An advisory panel’s recommendation that the Food and Drug Administration allow two painkillers to stay on the market despite cardiac risks was marred by its members’ ties to drug makers, a senior lawmaker said Friday.
But two doctors who served on the panel suggested another explanation for close votes on the painkillers Bextra and Vioxx: a difference of perspective between physicians on the committee.
They said that some doctors who had treated arthritis patients wanted to keep open the option of prescribing so-called Cox-2 painkillers as a last resort. Other physicians, primarily concerned with broader questions of patient safety, viewed the risk of heart attacks and strokes as unacceptably high.
Late Friday, Senate Finance Committee Chairman Charles E. Grassley (R-Iowa) sent the FDA a detailed request for information on the industry ties of the 32 advisory panel members. Grassley is pursuing an overhaul of the FDA to strengthen safety monitoring of drugs after they have been approved for sale.
Grassley cited a New York Times report that 10 panel members had done consulting or other work for the companies that made the two drugs. The newspaper’s analysis showed that the votes of these 10 members tipped the balance in favor of allowing Bextra and Vioxx to remain on the market.
The 10 members were not a factor in the case of Celebrex, a third drug in the same family, which received near-unanimous support to remain on the market. During meetings Feb. 16 to 18, the advisory panel also urged much stronger warnings and other restrictions for all three medications.
“Unfortunately, the votes of the joint advisory committee are now, justly or unjustly, tainted,” Grassley wrote.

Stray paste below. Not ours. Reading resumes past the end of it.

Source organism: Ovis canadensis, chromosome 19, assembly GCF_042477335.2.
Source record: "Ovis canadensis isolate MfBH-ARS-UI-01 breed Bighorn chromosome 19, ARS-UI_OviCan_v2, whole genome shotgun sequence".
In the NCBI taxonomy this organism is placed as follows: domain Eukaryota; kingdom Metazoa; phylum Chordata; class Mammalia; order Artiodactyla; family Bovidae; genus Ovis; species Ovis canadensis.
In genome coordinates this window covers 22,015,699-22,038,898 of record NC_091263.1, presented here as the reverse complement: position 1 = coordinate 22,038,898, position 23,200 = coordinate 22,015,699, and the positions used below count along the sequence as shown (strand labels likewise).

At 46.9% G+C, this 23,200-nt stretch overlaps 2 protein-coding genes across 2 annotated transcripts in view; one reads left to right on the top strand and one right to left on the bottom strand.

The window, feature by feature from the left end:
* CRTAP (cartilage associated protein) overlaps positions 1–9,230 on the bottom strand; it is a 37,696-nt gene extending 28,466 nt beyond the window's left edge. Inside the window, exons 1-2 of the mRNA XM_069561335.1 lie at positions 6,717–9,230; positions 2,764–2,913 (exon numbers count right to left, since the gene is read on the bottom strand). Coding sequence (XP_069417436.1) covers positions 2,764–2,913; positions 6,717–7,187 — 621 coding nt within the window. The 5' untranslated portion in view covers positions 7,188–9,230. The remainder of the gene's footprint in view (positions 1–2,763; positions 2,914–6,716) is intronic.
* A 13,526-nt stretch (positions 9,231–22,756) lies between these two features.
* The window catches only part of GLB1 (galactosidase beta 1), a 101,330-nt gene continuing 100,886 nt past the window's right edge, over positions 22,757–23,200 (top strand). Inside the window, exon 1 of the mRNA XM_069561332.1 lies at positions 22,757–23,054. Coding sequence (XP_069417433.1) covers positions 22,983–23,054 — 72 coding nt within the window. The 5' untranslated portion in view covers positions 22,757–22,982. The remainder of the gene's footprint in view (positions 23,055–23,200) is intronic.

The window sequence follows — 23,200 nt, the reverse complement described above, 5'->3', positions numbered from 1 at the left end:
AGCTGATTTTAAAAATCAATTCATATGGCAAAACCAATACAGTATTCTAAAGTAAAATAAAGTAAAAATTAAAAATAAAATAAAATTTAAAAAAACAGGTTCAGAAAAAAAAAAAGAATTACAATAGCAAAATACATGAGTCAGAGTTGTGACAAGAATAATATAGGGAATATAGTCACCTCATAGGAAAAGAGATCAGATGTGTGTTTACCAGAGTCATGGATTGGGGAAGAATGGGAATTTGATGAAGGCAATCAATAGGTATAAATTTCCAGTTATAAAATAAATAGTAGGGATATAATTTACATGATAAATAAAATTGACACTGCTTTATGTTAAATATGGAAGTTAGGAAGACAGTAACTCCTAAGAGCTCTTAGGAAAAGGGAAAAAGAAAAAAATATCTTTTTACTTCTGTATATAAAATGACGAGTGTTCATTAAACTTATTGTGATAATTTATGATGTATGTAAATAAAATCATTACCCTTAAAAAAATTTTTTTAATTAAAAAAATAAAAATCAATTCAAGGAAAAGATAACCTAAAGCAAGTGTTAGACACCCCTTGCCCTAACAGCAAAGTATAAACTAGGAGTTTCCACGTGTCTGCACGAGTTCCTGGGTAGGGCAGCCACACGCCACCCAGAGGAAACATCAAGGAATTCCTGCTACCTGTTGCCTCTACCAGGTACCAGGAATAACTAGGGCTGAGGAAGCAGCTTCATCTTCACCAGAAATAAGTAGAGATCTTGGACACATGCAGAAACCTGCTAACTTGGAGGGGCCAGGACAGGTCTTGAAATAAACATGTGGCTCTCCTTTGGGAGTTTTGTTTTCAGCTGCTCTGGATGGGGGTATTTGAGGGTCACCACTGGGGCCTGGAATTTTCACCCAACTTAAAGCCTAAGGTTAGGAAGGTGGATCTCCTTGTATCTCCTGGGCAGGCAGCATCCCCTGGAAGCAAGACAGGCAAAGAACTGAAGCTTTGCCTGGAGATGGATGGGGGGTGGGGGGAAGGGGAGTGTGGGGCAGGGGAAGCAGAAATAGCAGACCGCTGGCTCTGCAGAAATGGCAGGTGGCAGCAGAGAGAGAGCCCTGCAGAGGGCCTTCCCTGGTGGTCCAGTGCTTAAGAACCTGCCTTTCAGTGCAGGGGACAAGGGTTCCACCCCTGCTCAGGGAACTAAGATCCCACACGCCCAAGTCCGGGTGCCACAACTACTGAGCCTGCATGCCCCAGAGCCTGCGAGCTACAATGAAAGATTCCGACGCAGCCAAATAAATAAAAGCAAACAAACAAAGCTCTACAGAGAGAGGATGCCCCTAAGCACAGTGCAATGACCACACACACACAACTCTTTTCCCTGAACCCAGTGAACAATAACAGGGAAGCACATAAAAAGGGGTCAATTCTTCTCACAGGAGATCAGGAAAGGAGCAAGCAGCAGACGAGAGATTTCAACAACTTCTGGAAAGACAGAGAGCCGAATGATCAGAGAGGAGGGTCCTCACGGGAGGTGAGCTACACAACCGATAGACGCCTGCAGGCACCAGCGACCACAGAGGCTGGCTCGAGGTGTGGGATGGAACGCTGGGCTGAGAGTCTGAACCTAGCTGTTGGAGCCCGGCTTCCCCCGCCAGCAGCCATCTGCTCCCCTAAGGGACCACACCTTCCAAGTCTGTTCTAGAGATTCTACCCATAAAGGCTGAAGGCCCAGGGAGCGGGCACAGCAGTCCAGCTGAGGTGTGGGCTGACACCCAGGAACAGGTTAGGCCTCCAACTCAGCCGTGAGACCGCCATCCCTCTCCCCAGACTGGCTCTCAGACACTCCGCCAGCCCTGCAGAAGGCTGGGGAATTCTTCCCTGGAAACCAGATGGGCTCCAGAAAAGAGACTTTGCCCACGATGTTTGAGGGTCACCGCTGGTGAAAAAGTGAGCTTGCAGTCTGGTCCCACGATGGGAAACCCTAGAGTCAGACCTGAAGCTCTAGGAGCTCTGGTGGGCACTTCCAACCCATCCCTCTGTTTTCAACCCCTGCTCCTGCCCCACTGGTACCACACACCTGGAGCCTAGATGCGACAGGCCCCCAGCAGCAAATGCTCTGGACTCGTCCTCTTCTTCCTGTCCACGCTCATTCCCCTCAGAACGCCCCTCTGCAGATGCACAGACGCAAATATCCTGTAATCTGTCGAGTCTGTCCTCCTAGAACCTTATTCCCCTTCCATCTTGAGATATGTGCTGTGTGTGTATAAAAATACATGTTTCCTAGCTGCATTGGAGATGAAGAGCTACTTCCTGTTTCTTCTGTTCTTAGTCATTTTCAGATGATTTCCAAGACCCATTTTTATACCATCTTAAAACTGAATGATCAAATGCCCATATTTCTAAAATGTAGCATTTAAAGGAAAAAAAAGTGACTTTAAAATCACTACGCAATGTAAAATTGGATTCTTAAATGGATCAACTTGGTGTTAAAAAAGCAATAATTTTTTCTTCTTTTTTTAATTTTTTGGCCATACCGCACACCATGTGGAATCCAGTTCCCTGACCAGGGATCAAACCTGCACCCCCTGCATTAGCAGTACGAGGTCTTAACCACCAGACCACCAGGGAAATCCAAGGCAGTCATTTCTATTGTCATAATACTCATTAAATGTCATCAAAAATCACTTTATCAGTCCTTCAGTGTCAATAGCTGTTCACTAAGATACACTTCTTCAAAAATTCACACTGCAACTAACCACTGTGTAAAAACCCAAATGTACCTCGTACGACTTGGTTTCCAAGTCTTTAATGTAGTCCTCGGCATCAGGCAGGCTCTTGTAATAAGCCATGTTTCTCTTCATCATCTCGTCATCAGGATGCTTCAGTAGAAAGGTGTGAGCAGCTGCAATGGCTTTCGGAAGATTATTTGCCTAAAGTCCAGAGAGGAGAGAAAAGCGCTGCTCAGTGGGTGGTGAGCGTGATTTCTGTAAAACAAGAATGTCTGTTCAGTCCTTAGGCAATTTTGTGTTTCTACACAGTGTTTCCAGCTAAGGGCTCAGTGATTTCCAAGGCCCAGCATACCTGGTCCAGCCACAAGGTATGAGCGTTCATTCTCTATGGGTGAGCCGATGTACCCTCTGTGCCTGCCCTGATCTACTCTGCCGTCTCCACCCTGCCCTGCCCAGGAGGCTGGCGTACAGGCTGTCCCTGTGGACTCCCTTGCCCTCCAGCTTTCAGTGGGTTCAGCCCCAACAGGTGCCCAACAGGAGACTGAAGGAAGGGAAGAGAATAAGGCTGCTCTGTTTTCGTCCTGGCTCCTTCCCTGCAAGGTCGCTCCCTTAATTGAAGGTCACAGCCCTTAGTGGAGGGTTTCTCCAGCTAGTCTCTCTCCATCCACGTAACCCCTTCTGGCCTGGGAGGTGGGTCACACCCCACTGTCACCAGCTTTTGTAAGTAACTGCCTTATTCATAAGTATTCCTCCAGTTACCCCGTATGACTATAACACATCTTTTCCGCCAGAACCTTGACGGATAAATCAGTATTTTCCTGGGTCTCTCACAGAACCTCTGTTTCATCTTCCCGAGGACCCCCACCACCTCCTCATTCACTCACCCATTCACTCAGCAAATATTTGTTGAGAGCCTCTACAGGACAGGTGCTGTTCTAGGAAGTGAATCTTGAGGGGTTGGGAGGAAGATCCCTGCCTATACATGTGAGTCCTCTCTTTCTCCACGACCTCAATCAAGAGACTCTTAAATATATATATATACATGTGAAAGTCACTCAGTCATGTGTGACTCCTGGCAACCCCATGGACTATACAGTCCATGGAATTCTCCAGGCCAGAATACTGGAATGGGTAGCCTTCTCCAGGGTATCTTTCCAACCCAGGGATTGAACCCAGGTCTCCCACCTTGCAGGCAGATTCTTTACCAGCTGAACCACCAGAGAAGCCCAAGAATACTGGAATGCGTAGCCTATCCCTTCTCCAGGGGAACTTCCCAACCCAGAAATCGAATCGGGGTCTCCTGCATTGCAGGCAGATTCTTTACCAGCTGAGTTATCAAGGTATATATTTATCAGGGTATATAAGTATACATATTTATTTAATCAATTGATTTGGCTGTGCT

“The failure to fully disclose that joint advisory committee members had ties to the drug industry sows more seeds of doubt,” he said in the letter.
Because many academic researchers and prominent doctors do consulting work for drug companies, conflicts of interest are a recurring problem for the outside scientific panels that the FDA relies on for key advice.
The 10 panel members with potential conflicts were identified by the Center for Science in the Public Interest, an advocacy group. Two panel members had worked on projects that involved Cox-2 drugs, and others had consulting or speaking arrangements or research financed by the manufacturers of the Cox-2 drugs.
The center’s analysis showed that most of the other panel members also had industry ties, but to different manufacturers.
The FDA said it had screened panel members for conflicts according to “strict ethics guidelines.” An official said several prospective members were disqualified. Those who were approved were deemed to have scientific expertise that outweighed potential conflicts.
On Bextra, arthritis panel members voted 7-0 to allow continued marketing of the drug, while safety panel members voted 7-2 against, with one abstention. On Vioxx, arthritis panel members voted 6-1 to allow a possible return of the drug to the market, while safety panel members split 5-5.
Dr. John Farrar of the University of Pennsylvania, one of the 10 whose ties were questioned, said he had advised the FDA in advance of his relationship to Pfizer, the maker of Celebrex and Bextra. He said the company had funded his study of antiepilepsy drugs.
” I have been paid some money by a number of companies, and I don’t feel like I have a special relationship with any one company,” Farrar said. “I think what is likely to have affected the vote is a difference in perspective between physicians who deal with patients and those who deal primarily with safety issues.”
Dr. Richard Platt of Harvard University Medical School said he also disclosed Pfizer’s financial contribution to a research project he was engaged in. The work involves drug safety but does not include Cox-2 painkillers, he said.
“There were two different conversations going on at that meeting,” said Platt. “One was a very data-driven discussion about risks. Then there was a separate conversation, almost data free, with most of the [arthritis specialists] saying it’s important to have these drugs available for patients who can’t be managed in another way.”
Platt said he decided that on balance, the drugs should remain available with “draconian” restrictions.
“I came down on the side that if patients can’t make it any other way, they should be able to make an informed decision,” said Platt.
The members of the advisory committee were drawn from two other FDA panels, one specializing in arthritis drugs and the other in safety issues. The agency also invited other experts to participate.